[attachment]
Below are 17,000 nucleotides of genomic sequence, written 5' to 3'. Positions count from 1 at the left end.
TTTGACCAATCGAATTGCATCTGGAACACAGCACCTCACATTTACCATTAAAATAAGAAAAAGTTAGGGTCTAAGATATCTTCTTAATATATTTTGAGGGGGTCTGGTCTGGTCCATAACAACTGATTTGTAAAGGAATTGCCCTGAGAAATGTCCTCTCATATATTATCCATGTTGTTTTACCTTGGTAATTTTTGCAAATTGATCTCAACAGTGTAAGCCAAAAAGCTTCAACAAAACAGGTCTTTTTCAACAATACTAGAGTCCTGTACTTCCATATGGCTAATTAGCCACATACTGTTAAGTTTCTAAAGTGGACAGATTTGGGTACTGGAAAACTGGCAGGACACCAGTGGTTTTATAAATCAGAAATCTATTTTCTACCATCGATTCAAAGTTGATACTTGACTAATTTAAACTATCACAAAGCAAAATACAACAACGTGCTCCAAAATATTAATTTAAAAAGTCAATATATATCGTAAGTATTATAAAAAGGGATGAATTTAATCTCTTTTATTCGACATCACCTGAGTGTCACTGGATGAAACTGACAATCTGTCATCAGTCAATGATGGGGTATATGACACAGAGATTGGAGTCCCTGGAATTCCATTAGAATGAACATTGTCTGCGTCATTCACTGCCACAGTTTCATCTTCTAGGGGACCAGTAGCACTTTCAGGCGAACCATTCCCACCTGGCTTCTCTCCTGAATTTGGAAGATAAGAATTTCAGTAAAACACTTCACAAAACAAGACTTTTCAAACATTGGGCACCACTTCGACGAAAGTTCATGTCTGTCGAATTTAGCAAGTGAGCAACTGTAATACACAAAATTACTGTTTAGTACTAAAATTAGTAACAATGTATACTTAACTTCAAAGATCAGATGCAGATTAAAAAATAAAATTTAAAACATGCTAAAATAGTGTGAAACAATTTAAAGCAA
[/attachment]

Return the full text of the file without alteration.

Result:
Below are 17,000 nucleotides of genomic sequence, written 5' to 3'. Positions count from 1 at the left end.
TTTGACCAATCGAATTGCATCTGGAACACAGCACCTCACATTTACCATTAAAATAAGAAAAAGTTAGGGTCTAAGATATCTTCTTAATATATTTTGAGGGGGTCTGGTCTGGTCCATAACAACTGATTTGTAAAGGAATTGCCCTGAGAAATGTCCTCTCATATATTATCCATGTTGTTTTACCTTGGTAATTTTTGCAAATTGATCTCAACAGTGTAAGCCAAAAAGCTTCAACAAAACAGGTCTTTTTCAACAATACTAGAGTCCTGTACTTCCATATGGCTAATTAGCCACATACTGTTAAGTTTCTAAAGTGGACAGATTTGGGTACTGGAAAACTGGCAGGACACCAGTGGTTTTATAAATCAGAAATCTATTTTCTACCATCGATTCAAAGTTGATACTTGACTAATTTAAACTATCACAAAGCAAAATACAACAACGTGCTCCAAAATATTAATTTAAAAAGTCAATATATATCGTAAGTATTATAAAAAGGGATGAATTTAATCTCTTTTATTCGACATCACCTGAGTGTCACTGGATGAAACTGACAATCTGTCATCAGTCAATGATGGGGTATATGACACAGAGATTGGAGTCCCTGGAATTCCATTAGAATGAACATTGTCTGCGTCATTCACTGCCACAGTTTCATCTTCTAGGGGACCAGTAGCACTTTCAGGCGAACCATTCCCACCTGGCTTCTCTCCTGAATTTGGAAGATAAGAATTTCAGTAAAACACTTCACAAAACAAGACTTTTCAAACATTGGGCACCACTTCGACGAAAGTTCATGTCTGTCGAATTTAGCAAGTGAGCAACTGTAATACACAAAATTACTGTTTAGTACTAAAATTAGTAACAATGTATACTTAACTTCAAAGATCAGATGCAGATTAAAAAATAAAATTTAAAACATGCTAAAATAGTGTGAAACAATTTAAAGCAA